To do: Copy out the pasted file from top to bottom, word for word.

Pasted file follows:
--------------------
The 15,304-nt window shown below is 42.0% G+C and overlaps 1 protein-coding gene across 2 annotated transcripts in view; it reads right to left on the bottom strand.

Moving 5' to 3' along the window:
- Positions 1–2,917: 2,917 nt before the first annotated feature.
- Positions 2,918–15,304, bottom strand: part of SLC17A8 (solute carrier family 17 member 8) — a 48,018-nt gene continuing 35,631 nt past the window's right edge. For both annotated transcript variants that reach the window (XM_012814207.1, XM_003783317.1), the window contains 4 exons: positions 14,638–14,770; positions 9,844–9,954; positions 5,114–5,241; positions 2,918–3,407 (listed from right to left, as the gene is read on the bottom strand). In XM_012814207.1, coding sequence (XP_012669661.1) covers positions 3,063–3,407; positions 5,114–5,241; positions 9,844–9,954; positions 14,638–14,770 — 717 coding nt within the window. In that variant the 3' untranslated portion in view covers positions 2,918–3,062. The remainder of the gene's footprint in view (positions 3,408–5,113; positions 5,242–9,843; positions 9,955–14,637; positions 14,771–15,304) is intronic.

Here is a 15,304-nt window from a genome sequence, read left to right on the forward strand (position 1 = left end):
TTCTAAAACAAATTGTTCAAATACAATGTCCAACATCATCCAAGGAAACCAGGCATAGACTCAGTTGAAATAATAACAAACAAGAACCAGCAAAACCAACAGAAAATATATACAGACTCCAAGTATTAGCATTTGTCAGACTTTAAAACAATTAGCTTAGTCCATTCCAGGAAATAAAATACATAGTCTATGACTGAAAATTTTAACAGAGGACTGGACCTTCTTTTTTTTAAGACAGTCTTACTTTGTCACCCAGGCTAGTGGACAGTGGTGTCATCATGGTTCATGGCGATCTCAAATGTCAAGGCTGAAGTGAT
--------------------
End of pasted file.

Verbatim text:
The 15,304-nt window shown below is 42.0% G+C and overlaps 1 protein-coding gene across 2 annotated transcripts in view; it reads right to left on the bottom strand.

Moving 5' to 3' along the window:
- Positions 1–2,917: 2,917 nt before the first annotated feature.
- Positions 2,918–15,304, bottom strand: part of SLC17A8 (solute carrier family 17 member 8) — a 48,018-nt gene continuing 35,631 nt past the window's right edge. For both annotated transcript variants that reach the window (XM_012814207.1, XM_003783317.1), the window contains 4 exons: positions 14,638–14,770; positions 9,844–9,954; positions 5,114–5,241; positions 2,918–3,407 (listed from right to left, as the gene is read on the bottom strand). In XM_012814207.1, coding sequence (XP_012669661.1) covers positions 3,063–3,407; positions 5,114–5,241; positions 9,844–9,954; positions 14,638–14,770 — 717 coding nt within the window. In that variant the 3' untranslated portion in view covers positions 2,918–3,062. The remainder of the gene's footprint in view (positions 3,408–5,113; positions 5,242–9,843; positions 9,955–14,637; positions 14,771–15,304) is intronic.

Here is a 15,304-nt window from a genome sequence, read left to right on the forward strand (position 1 = left end):
TTCTAAAACAAATTGTTCAAATACAATGTCCAACATCATCCAAGGAAACCAGGCATAGACTCAGTTGAAATAATAACAAACAAGAACCAGCAAAACCAACAGAAAATATATACAGACTCCAAGTATTAGCATTTGTCAGACTTTAAAACAATTAGCTTAGTCCATTCCAGGAAATAAAATACATAGTCTATGACTGAAAATTTTAACAGAGGACTGGACCTTCTTTTTTTTAAGACAGTCTTACTTTGTCACCCAGGCTAGTGGACAGTGGTGTCATCATGGTTCATGGCGATCTCAAATGTCAAGGCTGAAGTGAT